Yen Bai City, Vietnam — The Vietnamese government lifted coronavirus lockdown restrictions May 8 after it basically controlled the deadly pandemic. Border gates remain closed, and international flights have not been resumed.
As of June 8, the Southeast Asian country has gone 51 days without community transmission of COVID-19. It has reported 332 cases without any deaths.
Since the pandemic hit Vietnam in February, the country's 97 million people have been experiencing a severe economic downturn.
In April, the Ministry of Planning and Investment approved a social welfare package worth 62 trillion dong ($2.7 billion) for an estimated 20 million people affected by COVID-19. Beneficiaries will receive 500,000 ($21.71) to 1.8 million dong ($78.17) per month for three months.
So far, many people have not received the money because of complicated procedures they have to go through.
The livelihoods of ethnic groups in Vietnam's northwestern provinces of Lai Chau and Dien Bien have been most affected by the pandemic. People there found themselves jobless because all businesses, services and transport were shut down to curb the spread of the coronavirus. They also could not work in China, as border gates have been closed for the pandemic.
In addition, floods caused by unseasonal heavy rain with hail hit the areas in April and May, destroying their houses and crops.
Many ethnic villagers lack adequate food and so they forage for vegetables and roots in forests. As a result, three children have died from eating poisonous mushrooms.
The two mountainous provinces bordering China and Laos are among the poorest in the country and home to 20 ethnic groups.
Lovers of the Holy Cross Sr. Maria Do Thi Quyen, who has worked with Hmong ethnic villagers and other ethnic groups in the provinces since 2009, talked about how COVID-19 is affecting local ethnic villagers as well as how sisters are helping them. Quyen and another sister are based in Lai Chau City.
GSR: How do the COVID-19 restrictions affect ethnic villages?
Quyen: Since the government started to implement protective measures against the COVID-19 pandemic, which broke out in the country in February, the life of local Hmong ethnic villagers who live in extreme poverty has become worse. They suffer lack of food, clothes and other basic needs, as they lost jobs.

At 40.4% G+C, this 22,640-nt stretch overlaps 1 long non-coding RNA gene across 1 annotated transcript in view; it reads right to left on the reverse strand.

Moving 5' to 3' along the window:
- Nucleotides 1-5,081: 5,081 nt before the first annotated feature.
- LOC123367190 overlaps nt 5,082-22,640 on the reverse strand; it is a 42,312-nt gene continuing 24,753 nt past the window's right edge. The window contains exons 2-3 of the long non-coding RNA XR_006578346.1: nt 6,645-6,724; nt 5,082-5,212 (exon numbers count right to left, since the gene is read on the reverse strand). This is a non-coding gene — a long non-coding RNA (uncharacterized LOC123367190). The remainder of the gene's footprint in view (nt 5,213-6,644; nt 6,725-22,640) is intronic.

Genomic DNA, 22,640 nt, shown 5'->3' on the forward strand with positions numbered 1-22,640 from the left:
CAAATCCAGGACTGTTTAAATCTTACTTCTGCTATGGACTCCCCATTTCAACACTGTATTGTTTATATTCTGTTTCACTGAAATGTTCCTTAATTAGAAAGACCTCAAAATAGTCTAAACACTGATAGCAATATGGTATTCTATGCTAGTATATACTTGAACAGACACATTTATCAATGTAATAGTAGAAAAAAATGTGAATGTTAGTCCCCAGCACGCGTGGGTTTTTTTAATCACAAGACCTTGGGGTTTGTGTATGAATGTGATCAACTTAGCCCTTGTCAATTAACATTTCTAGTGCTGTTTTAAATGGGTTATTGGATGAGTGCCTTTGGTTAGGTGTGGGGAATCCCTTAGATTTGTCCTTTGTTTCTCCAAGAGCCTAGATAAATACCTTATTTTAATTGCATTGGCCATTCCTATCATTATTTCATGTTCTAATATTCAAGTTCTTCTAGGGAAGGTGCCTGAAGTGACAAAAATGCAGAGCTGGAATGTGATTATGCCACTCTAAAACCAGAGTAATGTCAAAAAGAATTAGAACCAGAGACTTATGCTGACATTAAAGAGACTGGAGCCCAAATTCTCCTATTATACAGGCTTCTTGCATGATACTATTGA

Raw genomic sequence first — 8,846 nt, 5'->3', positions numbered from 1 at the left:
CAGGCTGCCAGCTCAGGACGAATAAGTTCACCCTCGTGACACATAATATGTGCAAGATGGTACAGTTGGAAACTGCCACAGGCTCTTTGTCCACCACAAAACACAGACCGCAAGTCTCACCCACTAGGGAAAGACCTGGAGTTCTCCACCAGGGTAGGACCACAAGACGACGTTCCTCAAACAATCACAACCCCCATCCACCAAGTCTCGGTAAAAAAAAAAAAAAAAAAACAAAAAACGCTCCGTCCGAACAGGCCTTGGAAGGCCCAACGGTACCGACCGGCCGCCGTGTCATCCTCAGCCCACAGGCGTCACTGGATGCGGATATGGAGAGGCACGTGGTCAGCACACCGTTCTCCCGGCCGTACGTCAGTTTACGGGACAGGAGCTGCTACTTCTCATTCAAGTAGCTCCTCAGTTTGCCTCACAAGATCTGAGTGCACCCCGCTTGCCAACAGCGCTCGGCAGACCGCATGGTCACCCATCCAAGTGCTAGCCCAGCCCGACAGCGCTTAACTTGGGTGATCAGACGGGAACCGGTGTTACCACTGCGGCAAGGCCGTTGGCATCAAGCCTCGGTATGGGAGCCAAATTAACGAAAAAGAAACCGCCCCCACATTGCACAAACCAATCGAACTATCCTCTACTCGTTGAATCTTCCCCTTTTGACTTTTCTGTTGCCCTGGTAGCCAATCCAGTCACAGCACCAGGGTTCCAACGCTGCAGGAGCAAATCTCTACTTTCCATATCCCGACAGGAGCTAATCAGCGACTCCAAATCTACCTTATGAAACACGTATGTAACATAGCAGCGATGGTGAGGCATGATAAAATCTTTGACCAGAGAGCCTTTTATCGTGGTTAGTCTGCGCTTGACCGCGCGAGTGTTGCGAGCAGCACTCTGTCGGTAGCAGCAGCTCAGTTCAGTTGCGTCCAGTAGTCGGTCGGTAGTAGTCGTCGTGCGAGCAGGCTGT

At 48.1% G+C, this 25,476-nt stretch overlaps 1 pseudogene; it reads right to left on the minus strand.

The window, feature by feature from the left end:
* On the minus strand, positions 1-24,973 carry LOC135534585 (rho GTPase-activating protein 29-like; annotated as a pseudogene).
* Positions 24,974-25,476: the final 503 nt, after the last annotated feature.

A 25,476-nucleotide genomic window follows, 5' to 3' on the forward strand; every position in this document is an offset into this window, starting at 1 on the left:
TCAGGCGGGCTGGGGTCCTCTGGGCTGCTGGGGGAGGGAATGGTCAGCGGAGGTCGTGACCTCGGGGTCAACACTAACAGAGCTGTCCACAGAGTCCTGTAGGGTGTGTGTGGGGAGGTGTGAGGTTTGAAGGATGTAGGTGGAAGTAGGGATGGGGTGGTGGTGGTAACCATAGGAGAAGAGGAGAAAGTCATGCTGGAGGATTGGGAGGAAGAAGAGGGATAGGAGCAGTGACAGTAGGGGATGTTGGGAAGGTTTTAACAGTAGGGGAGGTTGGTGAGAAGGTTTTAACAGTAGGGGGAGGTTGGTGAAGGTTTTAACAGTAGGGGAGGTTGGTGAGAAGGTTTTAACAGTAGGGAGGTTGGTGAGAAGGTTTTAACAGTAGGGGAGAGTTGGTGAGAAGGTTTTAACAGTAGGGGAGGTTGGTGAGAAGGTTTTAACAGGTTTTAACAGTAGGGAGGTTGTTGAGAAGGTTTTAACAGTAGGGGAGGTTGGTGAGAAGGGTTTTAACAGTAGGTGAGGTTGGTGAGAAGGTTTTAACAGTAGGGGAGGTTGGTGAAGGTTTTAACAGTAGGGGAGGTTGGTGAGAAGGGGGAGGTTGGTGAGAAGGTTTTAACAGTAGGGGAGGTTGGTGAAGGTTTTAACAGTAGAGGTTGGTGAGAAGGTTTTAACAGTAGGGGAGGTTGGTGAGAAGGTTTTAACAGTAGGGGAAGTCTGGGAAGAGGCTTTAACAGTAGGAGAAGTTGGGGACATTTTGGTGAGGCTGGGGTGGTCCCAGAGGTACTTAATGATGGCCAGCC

Many could not seek manual jobs in other places in the country or in China because of the lockdown. Obviously, they illegally cross China's border and only could on average earn 6 million dong ($261) per month there.
In big families, children who live in boarding schools where they are given food by the government had to stay home, and the family consumed more food than usual. So they used up rice and corn that they harvested last year.
Recent heavy rain with hail, in addition, destroyed their houses and crops, adding to the misery of those starving villagers. Most of them live on crops.
Some villagers now are starting to grow rice on terraced fields, and after that, they will go to other places in search of work.
Starving villagers daily catch mice, snakes, birds and fish and collect bamboo shoots and mushrooms in forests for food to survive the difficult time.
Can you tell the story of the children who have died from eating poisonous mushrooms?
Three hungry Hmong girls ate mushrooms containing deadly poisons they picked up away from their house. They died tragically on April 27 and 29 and May 2 after being taken to a local hospital.
Maria Hang Thi Phua, in eighth grade, and Maria Hang Thi Tang, a sixth-grader, were sisters. They were 12 and 14. The other girl was Mary Giang Thi Su, their relative.
Local Catholics helped hold their funerals.
The father of Phua and Tang abuses drugs and failed to care for them while their mother moved to China and remarried. Luckily, their eldest and youngest sisters were away from home on the day they ate poisonous mushrooms.
The girls all were secondary-school students from Huoi Thung subparish at Na Co Sa 3 Commune in Dien Bien Province.